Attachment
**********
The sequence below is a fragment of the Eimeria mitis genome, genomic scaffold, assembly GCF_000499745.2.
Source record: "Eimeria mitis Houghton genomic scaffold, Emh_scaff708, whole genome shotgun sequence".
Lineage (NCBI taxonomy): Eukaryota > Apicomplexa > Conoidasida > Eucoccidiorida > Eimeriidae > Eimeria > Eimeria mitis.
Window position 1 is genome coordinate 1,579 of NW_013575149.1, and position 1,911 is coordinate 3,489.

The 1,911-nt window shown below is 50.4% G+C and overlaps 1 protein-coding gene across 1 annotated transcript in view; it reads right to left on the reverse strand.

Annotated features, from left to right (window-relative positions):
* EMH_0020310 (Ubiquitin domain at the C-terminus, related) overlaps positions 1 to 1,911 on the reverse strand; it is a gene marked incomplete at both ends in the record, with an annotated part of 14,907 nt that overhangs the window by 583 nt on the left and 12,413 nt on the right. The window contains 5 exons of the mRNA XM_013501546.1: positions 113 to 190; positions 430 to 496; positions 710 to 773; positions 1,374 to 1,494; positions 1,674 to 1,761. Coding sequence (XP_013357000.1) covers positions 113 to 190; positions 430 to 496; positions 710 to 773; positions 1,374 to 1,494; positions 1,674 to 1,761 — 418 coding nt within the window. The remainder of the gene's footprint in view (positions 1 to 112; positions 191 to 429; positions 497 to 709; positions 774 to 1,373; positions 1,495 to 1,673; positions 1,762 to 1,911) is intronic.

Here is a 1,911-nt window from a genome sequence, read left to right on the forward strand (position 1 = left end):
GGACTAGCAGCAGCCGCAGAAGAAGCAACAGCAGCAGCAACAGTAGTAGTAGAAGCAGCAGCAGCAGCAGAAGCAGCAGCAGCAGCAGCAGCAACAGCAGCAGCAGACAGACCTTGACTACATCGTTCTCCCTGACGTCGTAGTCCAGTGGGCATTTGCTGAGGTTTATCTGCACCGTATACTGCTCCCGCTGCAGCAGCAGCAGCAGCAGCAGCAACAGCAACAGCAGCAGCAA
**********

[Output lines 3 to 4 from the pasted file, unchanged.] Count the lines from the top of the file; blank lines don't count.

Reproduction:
Lineage (NCBI taxonomy): Eukaryota > Apicomplexa > Conoidasida > Eucoccidiorida > Eimeriidae > Eimeria > Eimeria mitis.
Window position 1 is genome coordinate 1,579 of NW_013575149.1, and position 1,911 is coordinate 3,489.